Little Macron’s Threats

BY JAMIE FOSTER

Boris Johnson certainly struck a nerve in Paris when he suggested that under his leadership the £39B divorce bill may be retained. President Macron said that if we were to not pay the bill it would be like a sovereign debt default and there would be ‘consequences’. This sinister, threatening tone conjures up images of being punished by international markets with a lowering of national credit rating and an increase in the cost of servicing debts with a devaluation of the pound. Boris is right, however, to suggest that withholding the £39B may give us some leverage in determining the rest of the deal with the EU. Their minds are likely to be concentrated by the money in ways that they wouldn’t be by less prosaic stimuli.

Boris is promising to be tough with the EU in a way that the more brittle Mrs May never was. It may be exactly what we need as the EU believes it has the upper hand since the negotiation of the withdrawal agreement.  The EU was keen to settle the financial commitments as the first stage in negotiations and Mrs May went along with this wish. Boris says he was never sure this was the right thing to do and he would rather see how the rest of the deal panned out before making firm financial commitments.

Mr Macron may posture and threaten but the truth is we are still immersed in a negotiation. Even if the EU is right and there is no further negotiation on the withdrawal bill there is still the matter of our future relationship with the EU. Until that is sorted out nothing is set in stone. The EU would do well to recognise that as a new PM comes into office he or she could do with an early victory to allow them to say they have contributed to the process. There is no way that the withdrawal bill as is will make it through the House of Commons. This leaves the EU with a choice between no deal and looking again at the withdrawal bill. It is in the economic interests of both parties to come to a deal. If this means that there needs to be some movement on the part of the EU in regard to the backdrop then so be it.

Something needs to be done to persuade the EU to take another look at the withdrawal agreement and pointing out that the divorce bill is not forthcoming is the right sort of move. If there is no deal with the EU then the divorce bill becomes a very interesting point. It may be that it should not be paid at all. This would go some way towards building up credit for Boris’ claimed £350 million per week.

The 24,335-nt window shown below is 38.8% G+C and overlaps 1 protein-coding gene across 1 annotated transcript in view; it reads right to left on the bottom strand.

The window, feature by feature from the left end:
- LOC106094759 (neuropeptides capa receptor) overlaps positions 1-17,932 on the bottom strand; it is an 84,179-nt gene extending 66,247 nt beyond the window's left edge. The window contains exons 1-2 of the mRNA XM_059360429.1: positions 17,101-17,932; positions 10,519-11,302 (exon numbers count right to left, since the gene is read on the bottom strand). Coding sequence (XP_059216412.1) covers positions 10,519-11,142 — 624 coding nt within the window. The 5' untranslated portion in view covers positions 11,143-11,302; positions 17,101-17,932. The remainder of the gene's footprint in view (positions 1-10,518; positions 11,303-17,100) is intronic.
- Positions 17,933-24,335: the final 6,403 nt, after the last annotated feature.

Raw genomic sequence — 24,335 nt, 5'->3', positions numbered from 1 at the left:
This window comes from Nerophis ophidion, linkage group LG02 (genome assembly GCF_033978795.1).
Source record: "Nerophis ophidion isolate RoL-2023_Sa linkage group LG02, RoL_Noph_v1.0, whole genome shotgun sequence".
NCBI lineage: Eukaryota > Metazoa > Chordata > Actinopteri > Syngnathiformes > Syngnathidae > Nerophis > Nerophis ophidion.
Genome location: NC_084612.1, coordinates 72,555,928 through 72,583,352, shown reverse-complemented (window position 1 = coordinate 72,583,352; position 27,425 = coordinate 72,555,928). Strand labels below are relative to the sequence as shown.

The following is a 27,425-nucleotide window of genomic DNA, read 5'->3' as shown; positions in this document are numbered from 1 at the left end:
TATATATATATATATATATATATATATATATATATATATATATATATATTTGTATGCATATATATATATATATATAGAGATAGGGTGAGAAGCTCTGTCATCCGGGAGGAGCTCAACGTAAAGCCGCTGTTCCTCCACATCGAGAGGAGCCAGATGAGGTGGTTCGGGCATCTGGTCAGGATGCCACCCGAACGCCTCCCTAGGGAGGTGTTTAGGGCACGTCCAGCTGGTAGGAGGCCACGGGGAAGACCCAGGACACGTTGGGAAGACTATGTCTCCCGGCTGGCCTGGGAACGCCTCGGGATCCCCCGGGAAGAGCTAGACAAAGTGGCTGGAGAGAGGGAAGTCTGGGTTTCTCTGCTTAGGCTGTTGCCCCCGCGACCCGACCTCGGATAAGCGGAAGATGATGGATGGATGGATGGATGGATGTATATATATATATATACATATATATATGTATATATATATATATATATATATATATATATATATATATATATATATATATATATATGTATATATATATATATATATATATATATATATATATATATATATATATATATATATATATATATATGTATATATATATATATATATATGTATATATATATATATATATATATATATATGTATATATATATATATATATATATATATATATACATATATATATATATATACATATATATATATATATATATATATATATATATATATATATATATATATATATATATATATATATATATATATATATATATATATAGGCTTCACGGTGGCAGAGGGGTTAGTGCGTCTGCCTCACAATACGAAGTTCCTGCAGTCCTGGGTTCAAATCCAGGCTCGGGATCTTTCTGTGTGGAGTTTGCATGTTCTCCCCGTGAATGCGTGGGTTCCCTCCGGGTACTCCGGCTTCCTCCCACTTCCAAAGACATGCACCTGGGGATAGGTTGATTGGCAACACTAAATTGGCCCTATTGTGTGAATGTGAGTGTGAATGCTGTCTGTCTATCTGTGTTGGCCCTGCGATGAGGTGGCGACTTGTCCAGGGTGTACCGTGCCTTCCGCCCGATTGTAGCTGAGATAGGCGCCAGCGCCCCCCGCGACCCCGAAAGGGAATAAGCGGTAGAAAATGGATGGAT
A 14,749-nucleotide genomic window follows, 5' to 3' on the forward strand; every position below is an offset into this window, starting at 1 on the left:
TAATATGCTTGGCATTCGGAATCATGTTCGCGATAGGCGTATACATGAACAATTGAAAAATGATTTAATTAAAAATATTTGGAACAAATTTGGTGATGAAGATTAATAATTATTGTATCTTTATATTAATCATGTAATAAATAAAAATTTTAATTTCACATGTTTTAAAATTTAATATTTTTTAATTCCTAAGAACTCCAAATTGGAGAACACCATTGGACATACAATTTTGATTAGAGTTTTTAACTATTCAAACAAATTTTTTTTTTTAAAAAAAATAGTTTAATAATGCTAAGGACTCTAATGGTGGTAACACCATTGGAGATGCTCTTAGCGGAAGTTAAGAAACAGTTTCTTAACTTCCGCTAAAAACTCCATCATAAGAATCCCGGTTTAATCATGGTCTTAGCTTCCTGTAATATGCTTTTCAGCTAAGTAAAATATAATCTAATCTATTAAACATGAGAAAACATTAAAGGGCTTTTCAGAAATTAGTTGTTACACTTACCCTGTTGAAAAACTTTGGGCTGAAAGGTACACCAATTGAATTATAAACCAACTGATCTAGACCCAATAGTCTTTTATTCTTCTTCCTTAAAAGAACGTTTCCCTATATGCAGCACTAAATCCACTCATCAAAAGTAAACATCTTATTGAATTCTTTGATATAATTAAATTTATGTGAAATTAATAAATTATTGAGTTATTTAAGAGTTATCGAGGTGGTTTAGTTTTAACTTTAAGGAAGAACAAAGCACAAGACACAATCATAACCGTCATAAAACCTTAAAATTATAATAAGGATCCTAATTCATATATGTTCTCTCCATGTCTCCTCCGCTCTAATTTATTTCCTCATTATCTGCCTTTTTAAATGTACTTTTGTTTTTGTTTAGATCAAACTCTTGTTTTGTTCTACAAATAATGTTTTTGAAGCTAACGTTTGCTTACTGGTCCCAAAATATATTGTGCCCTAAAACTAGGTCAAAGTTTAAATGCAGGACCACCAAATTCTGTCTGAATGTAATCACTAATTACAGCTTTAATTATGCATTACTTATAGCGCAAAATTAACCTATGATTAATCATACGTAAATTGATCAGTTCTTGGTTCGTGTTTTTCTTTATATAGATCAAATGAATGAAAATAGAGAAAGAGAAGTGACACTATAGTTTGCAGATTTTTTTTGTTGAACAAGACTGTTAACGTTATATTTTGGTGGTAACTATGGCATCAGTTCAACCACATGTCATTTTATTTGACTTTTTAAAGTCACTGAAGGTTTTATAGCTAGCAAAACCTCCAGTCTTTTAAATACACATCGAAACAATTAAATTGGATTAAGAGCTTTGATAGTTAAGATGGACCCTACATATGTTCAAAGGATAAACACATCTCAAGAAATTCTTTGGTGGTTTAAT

Boris needs to stand tough in his approach to the EU. On the other hand he must be careful what he promises in his bid for leadership, because if he is successful he will be expected to deliver. Boris can’t be browbeaten by Macron, Merkel et al. He needs to stand firm in the face of threats and cajoling. He knows what needs to change in order for him to have a deal that he can sell to the UK parliament. If Boris is given the top job he needs to hit the ground running. This sort of statement is meant to focus minds in anticipation of that requirement.

In the end the divorce bill is likely to be paid. Boris just wants to make sure that if it is going to be paid it has gained as much as it can as a bargaining chip. The EU’s hunger for the money is tangible. It is a powerful bargaining chip to hold over their heads. Boris recognises the power of his position as does President Macron.

In the end nothing is certain. Boris may not succeed in his bid to become leader. If he doesn’t, whoever does become leader will have the same issue to deal with in the divorce bill. Whoever it is would be wrong to give away such a powerful bargaining chip for free. The EU leaders can postulate as much as they like but in the end it will be up to them to behave properly. If they do not they may become £39B poorer. Whatever other consequences there may be, that is one of the consequences of holding too rigidly to their position when the need for compromise is clear.

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